Yes, we all know that you’re supposed to do certain things if you have breakouts: Wash with a salicylic acid-based cleanser. Exfoliate with mechanical agents (like scrubs) and chemical agents (like AHAs or retinoids). Moisturize as needed. See a dermatologist, in case you need an antibiotic, hormonal, or anti-inflammatory agent.
While those treatments are helpful, they don’t prevent acne mechanica. According to Dr. David E. Bank, director and founder of The Center for Dermatology, Cosmetic & Laser Surgery, “Acne mechanica is any type of acne that is the result of material or objects touching your face. When your pillowcase isn’t laundered or changed regularly, a build-up of dirt and oil from the environment as well as your skin and hair touching the pillow is transferred back to your skin. This can clog pores and cause blemishes.”
Given that some studies show that the average American washes his or her sheets only once every 10-14 days (with some people going as many as 3-4 weeks between washings), this makes your sheets and pillowcase prime for growing debris, dirt, oil, and acne mechanica-causing bacteria like P. acnes and even E. coli (gross, I know). At least one study has proven that pillowcases are covered in the same bacteria as toilet seats (eww!), along with sebum from your scalp and residue from any oily or creamy hair and skin products you use.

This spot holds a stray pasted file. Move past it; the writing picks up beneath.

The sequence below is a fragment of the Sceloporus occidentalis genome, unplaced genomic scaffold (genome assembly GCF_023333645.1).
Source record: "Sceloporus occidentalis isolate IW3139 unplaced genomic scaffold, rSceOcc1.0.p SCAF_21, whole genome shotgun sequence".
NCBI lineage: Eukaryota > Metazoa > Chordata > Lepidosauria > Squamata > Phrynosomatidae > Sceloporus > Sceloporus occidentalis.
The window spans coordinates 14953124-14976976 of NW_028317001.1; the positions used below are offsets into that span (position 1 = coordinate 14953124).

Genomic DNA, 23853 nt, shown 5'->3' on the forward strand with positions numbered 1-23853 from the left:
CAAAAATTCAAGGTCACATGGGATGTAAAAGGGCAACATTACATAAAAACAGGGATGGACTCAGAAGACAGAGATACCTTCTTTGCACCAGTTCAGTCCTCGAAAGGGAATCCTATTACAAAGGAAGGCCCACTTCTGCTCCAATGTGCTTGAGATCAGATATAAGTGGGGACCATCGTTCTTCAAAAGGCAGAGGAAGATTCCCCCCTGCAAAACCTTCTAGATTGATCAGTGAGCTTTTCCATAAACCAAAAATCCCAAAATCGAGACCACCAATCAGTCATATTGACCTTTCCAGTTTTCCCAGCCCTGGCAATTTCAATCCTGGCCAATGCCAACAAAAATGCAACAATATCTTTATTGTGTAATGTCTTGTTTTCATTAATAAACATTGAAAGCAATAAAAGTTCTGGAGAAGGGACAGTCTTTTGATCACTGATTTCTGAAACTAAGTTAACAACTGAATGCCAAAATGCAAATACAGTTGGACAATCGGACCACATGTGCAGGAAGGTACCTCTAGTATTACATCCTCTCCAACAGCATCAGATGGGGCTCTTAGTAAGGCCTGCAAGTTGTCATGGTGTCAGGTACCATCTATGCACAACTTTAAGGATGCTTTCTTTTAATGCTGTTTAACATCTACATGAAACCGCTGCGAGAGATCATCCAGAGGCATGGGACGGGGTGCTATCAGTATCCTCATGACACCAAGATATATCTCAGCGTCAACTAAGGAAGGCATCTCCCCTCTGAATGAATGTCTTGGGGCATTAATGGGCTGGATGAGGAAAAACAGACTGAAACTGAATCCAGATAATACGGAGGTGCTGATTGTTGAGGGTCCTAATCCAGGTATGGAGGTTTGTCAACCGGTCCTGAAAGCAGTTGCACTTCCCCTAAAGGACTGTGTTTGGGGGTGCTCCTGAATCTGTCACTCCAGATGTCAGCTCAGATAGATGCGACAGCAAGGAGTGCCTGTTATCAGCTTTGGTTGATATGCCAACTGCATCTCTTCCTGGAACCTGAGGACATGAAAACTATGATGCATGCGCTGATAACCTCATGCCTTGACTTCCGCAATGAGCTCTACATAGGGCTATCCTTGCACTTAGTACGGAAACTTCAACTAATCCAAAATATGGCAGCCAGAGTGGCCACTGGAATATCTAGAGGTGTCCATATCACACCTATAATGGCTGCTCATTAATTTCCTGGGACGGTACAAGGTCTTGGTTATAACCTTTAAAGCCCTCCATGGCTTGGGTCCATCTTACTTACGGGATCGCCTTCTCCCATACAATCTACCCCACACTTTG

But just washing your pillowcase may not be enough. While regular washings may keep the majority of the dirt, debris, and oil at bay, we beauty junkies tend to go to sleep every night with a few products on our faces and hands — and all of that transfers to the pillowcase between washings. Meaning that, even on day 2, you’re sleeping in dried leftover gunk from the night before. Gross — and also potentially pore-clogging for any side sleepers or stomach sleepers.
That said, I hate fearmongering, but this may be a legit concern for anyone who is using an anti-acne regimen but not seeing results. As Ellen Clark, the founder and president of Control Corrective Skincare Systems, eloquently puts it: “Not everyone is going to break out from a pillowcase. But if you’re prone to breakouts, whether it’s because of hormones, genetics or stress, [pillowcases] can exacerbate an already delicate situation and cause micro-irritation.” (source)
The deja pillowcase was designed to help combat skin issues between pillowcase washings. It is made of 100% cotton, which has moisture-wicking properties and breathability, and helps to pull the dirt and debris away from your skin into a deeper layer. There are no silver ions or essential oils in the fabric, as there are health concerns surrounding these and the antibacterial properties lessen overtime. The deja pillowcase also has pages that you flip so you can sleep on a clean surface for 8 nights. It’s also soft and doesn’t tug at your skin, the way that some non-silk pillowcases do, which may actually cause wrinkles over time.
I recommend the deja pillowcase for anyone with breakouts or acne, and especially those who have been trying to get rid of their breakouts but haven’t yet found the culprit.